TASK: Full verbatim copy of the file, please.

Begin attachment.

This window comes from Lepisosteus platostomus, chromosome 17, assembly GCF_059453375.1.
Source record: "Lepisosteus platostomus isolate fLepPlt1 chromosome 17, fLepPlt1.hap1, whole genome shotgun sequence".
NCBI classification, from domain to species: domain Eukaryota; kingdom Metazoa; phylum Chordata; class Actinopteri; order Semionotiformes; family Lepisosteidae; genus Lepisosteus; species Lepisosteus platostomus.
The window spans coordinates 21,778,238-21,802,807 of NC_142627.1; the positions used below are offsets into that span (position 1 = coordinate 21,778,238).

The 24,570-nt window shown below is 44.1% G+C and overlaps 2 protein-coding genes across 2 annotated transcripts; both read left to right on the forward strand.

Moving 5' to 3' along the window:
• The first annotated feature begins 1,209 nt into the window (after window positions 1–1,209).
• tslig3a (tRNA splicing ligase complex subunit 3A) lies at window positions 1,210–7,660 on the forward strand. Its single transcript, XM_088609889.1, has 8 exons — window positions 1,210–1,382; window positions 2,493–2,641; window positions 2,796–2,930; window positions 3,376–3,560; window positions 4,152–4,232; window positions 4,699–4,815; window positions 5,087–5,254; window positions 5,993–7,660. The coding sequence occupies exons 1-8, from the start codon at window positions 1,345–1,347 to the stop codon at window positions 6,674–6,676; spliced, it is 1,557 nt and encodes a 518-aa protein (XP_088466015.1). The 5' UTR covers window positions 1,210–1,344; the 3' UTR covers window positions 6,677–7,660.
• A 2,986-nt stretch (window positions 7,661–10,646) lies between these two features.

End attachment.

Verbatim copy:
This window comes from Lepisosteus platostomus, chromosome 17, assembly GCF_059453375.1.
Source record: "Lepisosteus platostomus isolate fLepPlt1 chromosome 17, fLepPlt1.hap1, whole genome shotgun sequence".
NCBI classification, from domain to species: domain Eukaryota; kingdom Metazoa; phylum Chordata; class Actinopteri; order Semionotiformes; family Lepisosteidae; genus Lepisosteus; species Lepisosteus platostomus.
The window spans coordinates 21,778,238-21,802,807 of NC_142627.1; the positions used below are offsets into that span (position 1 = coordinate 21,778,238).

The 24,570-nt window shown below is 44.1% G+C and overlaps 2 protein-coding genes across 2 annotated transcripts; both read left to right on the forward strand.

Moving 5' to 3' along the window:
• The first annotated feature begins 1,209 nt into the window (after window positions 1–1,209).
• tslig3a (tRNA splicing ligase complex subunit 3A) lies at window positions 1,210–7,660 on the forward strand. Its single transcript, XM_088609889.1, has 8 exons — window positions 1,210–1,382; window positions 2,493–2,641; window positions 2,796–2,930; window positions 3,376–3,560; window positions 4,152–4,232; window positions 4,699–4,815; window positions 5,087–5,254; window positions 5,993–7,660. The coding sequence occupies exons 1-8, from the start codon at window positions 1,345–1,347 to the stop codon at window positions 6,674–6,676; spliced, it is 1,557 nt and encodes a 518-aa protein (XP_088466015.1). The 5' UTR covers window positions 1,210–1,344; the 3' UTR covers window positions 6,677–7,660.
• A 2,986-nt stretch (window positions 7,661–10,646) lies between these two features.